Films that are worth talking about are worth seeing twice. Sometimes the second viewing can open up a film, revealing just how good it really is. On the other hand, it can confirm that despite all its promise, it somehow falls short of being truly great.
So far I’ve only seen Christopher Nolan’s Interstellar once, so I can’t say for certain where it falls on this scale. All I can say is that it is worth talking about. Rather than a review, this is going to be a critique, a musing on certain points, and thoughts about where Interstellar fits into the history of science fiction cinema.
Spoilers, obviously, but not too many.
With Interstellar, I made as much of an effort as I ever have to avoid learning anything about the film. It wasn’t an entirely successful effort. Thanks to Facebook and RSS feed summaries, I ended up learning about the movie’s main scientific conceit and the surprise cameo. Thankfully, neither of these are key to what the film cares about: it’s a space opera rather than hard science fiction, despite its trappings, and the cameo is, well, a little pointless.
When it comes to space-based science fiction films, two great films loom largest for me: 2001: A Space Odyssey and Moon. Like Interstellar, both of them focus on humanity against the background of space and science, yet they present this central obsession in different ways. 2001 universalises its humanity, to the point where Keir Dullea’s Dave Bowman becomes an everyman, no more specific than one of the apes who encounters the monolith at the start of the film. Interstellar’s debt to 2001 is everywhere, from its use of music and model work for effect to scenes that harken back to specific scenes in 2001. It’s a very high bar to aim at, but Nolan has never had a problem with ambition.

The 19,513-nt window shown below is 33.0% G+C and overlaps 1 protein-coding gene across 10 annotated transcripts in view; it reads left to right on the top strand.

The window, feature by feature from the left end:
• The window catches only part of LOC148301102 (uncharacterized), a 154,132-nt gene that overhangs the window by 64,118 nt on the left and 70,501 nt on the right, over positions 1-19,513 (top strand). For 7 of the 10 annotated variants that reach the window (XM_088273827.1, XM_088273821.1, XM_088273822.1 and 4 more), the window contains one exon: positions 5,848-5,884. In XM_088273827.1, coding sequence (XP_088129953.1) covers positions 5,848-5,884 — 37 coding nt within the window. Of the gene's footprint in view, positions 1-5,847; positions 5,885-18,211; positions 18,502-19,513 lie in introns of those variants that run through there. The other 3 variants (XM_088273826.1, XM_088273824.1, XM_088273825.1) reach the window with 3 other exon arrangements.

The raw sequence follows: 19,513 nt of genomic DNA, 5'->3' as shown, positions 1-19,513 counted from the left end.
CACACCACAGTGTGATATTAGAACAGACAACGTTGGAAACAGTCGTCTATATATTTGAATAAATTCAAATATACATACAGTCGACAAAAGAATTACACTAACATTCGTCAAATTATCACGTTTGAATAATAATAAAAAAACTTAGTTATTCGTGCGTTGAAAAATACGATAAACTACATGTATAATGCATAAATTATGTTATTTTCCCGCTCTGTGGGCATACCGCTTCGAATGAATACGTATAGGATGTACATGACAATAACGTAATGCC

Moon, on the other hand, makes its humanity intensely personal, and in Sam Rockwell it has an actor whose agonies are always believable. It’s a much more focused film than either 2001 or Interstellar, and its use of science is limited to its setting and the twist that sets its plot in motion. Interstellar bears no specific debt to Moon, but it is as just as emotional and its science is if anything relegated even more to the role of window dressing.
The problem with Interstellar is that it falls between two stools. Despite an excess of verbiage (something neither Moon nor 2001 could be accused of), there are some fine performances here. the emotional heart of the film falls by the wayside in the second act and only really comes into focus in the third, by which point it’s too late to sell it. And in trying to restart that emotional heart, it abandons its efforts to say something all-encompassing about humanity apart from a vaguely voiced notion that we’re going to save ourselves. For Nolan, who mastered the difficult art of the closing scene in Memento and Inception, Interstellar feels like it just peters out, unsure of what it’s trying to say.